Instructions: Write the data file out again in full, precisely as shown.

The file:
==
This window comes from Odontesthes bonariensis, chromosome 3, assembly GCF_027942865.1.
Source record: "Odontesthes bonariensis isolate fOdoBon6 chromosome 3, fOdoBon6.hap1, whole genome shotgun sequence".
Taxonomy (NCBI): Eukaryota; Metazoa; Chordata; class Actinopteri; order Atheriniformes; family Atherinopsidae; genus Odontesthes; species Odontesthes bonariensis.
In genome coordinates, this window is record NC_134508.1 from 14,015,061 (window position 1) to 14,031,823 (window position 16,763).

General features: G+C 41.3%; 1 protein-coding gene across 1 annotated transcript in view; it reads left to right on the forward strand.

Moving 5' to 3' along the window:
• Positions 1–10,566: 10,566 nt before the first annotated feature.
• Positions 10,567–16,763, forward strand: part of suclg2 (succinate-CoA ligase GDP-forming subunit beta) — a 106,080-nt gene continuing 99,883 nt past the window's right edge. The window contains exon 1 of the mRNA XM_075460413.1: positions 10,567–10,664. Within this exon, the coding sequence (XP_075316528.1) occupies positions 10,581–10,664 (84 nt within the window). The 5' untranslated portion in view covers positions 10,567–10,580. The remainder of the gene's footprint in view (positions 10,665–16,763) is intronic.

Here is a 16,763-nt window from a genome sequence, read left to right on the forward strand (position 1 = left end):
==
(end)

This window comes from Odontesthes bonariensis, chromosome 3, assembly GCF_027942865.1.
Source record: "Odontesthes bonariensis isolate fOdoBon6 chromosome 3, fOdoBon6.hap1, whole genome shotgun sequence".
Taxonomy (NCBI): Eukaryota; Metazoa; Chordata; class Actinopteri; order Atheriniformes; family Atherinopsidae; genus Odontesthes; species Odontesthes bonariensis.
In genome coordinates, this window is record NC_134508.1 from 14,015,061 (window position 1) to 14,031,823 (window position 16,763).

General features: G+C 41.3%; 1 protein-coding gene across 1 annotated transcript in view; it reads left to right on the forward strand.

Moving 5' to 3' along the window:
• Positions 1–10,566: 10,566 nt before the first annotated feature.
• Positions 10,567–16,763, forward strand: part of suclg2 (succinate-CoA ligase GDP-forming subunit beta) — a 106,080-nt gene continuing 99,883 nt past the window's right edge. The window contains exon 1 of the mRNA XM_075460413.1: positions 10,567–10,664. Within this exon, the coding sequence (XP_075316528.1) occupies positions 10,581–10,664 (84 nt within the window). The 5' untranslated portion in view covers positions 10,567–10,580. The remainder of the gene's footprint in view (positions 10,665–16,763) is intronic.

Here is a 16,763-nt window from a genome sequence, read left to right on the forward strand (position 1 = left end):